So what are our 'best and brightest' minds doing to right our current floundering economic ship?
Congressman Charles Rangel has called for the appointment of a Car Czar (probably because the Drug Czar has worked out so well) to accompany a multi-billion dollar bailout of the 'big three' US auto makers. Which brings to mind a few very pertinent questions: What is the fascination of US politicians with a word associated with ancient tyrannical Russian rulers? Did the czars of Russia do such a great job there that we must resurrect the name here in the US ? Would the Car Czar treat the UAW rank and file like 19th century Russian peasants? Why just a Car Czar? Why not a Financial Fuhrer, Communications Kaiser, Internet Caesar, Housing Emperor, Movie Capo or Airline Pope? Or rather than czar, wouldn't a name more closely affiliated with our own history like Auto Industry Imperial Wizard be more appropriate? What would Mr. Rangel think of that?
Secretary of the Treasury and mastermind of TARP (I think it stands for Totally Asinine and Retarded Policy) is now insisting that Congress make available the remaining $350 billion (of an original $700 billion) for all the bankers and auto manufacturers that ran their businesses into the ground. However, House Speaker Nancy Pelosi insists that some of those TARP funds must be diverted to homeowners who for the most part paid too much for their homes or did not budget properly. So let's get this straight: both the Treasury Secretary and the Speaker of the House want to take the money from folks that are making their payments on time and living within their means and use it to pay corporations who have overpaid their workers and lavishly compensated their executives while turning out a substandard product and also pay for the mortgages of folks who bought homes without seriously taking their finances into consideration. Brilliant!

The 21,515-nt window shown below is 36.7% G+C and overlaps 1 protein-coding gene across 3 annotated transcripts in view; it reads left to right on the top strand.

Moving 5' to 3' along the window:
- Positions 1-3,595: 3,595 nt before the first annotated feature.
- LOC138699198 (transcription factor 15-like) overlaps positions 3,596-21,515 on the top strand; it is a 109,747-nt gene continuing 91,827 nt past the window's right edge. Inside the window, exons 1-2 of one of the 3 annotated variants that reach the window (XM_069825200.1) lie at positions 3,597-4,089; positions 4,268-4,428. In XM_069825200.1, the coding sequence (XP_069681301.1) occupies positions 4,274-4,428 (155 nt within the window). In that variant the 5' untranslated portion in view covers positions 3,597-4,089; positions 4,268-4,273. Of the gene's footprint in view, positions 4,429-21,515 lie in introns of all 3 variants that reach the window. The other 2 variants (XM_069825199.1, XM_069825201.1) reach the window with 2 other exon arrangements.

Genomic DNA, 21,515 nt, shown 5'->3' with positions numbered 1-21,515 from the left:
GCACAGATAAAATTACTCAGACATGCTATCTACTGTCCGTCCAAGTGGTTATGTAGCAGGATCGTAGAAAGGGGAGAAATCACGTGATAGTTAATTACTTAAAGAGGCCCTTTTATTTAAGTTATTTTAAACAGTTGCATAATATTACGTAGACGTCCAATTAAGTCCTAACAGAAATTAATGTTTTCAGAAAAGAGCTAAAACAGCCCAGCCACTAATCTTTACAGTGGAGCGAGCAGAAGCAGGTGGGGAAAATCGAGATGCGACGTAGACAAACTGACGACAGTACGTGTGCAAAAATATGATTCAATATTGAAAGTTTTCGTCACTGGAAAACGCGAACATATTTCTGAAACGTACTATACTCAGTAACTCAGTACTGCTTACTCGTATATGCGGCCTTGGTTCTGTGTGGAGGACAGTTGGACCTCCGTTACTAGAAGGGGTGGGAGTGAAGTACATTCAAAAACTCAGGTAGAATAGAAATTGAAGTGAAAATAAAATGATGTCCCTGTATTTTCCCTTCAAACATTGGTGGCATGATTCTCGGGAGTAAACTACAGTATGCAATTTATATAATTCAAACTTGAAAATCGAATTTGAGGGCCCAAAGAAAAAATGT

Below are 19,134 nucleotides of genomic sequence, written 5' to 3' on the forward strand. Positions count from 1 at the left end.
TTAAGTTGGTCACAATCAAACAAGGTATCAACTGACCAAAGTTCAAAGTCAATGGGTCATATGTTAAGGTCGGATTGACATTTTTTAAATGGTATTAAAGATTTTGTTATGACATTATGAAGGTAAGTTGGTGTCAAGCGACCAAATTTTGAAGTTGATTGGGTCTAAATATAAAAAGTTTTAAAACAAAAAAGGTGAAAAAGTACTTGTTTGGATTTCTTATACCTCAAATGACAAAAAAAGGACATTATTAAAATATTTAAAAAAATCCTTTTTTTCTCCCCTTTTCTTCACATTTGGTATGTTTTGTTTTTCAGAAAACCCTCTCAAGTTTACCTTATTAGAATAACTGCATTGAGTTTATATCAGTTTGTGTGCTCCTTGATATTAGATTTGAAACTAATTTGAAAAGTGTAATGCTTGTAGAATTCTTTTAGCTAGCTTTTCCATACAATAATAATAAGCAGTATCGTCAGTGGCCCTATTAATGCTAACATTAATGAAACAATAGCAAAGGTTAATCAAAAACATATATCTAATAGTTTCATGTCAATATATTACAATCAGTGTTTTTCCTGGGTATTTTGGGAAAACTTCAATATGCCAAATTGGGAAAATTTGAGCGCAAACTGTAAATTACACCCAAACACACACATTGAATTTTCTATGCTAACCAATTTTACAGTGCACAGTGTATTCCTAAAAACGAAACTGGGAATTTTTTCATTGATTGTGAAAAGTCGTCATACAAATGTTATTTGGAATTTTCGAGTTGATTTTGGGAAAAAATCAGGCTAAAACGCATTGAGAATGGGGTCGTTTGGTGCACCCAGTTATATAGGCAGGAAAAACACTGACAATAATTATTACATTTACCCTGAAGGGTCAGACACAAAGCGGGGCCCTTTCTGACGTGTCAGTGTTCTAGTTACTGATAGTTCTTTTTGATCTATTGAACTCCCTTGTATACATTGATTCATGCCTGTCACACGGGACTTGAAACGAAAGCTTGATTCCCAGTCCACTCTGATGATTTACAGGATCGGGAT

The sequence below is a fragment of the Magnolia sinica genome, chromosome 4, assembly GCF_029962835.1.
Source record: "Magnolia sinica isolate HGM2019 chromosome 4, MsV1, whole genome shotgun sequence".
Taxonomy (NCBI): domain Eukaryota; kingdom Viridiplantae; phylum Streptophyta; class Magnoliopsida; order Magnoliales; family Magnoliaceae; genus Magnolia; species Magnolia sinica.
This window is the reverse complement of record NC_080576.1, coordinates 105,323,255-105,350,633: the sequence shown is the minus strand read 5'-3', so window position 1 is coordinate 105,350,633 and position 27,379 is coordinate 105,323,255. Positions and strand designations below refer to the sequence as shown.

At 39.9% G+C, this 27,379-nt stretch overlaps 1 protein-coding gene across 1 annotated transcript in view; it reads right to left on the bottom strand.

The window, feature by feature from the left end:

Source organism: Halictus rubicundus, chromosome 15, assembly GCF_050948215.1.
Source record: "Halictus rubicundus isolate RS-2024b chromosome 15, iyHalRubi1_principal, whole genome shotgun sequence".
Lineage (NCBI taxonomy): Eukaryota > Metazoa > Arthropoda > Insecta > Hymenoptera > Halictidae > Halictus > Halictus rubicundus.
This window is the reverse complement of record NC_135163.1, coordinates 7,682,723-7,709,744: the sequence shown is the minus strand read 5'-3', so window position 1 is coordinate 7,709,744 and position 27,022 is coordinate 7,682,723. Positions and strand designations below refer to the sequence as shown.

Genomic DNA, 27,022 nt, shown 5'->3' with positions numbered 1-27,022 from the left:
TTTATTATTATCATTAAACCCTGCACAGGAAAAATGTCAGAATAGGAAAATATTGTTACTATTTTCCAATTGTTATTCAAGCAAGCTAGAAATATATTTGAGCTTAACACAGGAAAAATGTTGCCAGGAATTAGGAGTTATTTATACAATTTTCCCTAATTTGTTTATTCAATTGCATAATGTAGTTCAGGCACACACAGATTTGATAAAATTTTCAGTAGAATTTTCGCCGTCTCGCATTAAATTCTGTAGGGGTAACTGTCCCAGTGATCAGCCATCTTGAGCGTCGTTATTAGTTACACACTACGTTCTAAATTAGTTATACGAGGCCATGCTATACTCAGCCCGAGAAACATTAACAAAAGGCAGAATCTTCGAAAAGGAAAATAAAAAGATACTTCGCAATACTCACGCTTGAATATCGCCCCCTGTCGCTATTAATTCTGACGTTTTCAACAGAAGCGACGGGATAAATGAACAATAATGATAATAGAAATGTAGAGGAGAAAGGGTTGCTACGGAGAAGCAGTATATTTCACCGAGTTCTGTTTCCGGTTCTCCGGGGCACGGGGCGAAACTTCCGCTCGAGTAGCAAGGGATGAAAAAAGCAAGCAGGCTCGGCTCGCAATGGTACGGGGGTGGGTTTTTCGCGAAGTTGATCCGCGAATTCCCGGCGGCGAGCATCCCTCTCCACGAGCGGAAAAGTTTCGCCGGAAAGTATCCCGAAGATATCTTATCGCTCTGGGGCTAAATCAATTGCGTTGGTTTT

Not to be outdone, President Bush, through his press secretary, Dana Perino, said, "What we're trying to do is get banks to do what they are supposed to do, which is support the system that we have in America . And banks exist to lend money." Someone ought to inform the administration that banks do not solely exist for the purpose of lending money, but also to safeguard the money of those that deposit their money in them (oops, I forgot the taxpayer-funded FDIC does that now). Banks, if they are to remain viable, should only lend money to individuals or companies who have an ability to repay. Exactly what "system" is it that we have in America that requires banks to lend money without taking a borrower's ability to repay into consideration? Perhaps the politicians are confused and think that banks have legislative and executive branches that dole out money without any preoccupation with ever getting it back, since the Federal Reserve can just print more of it.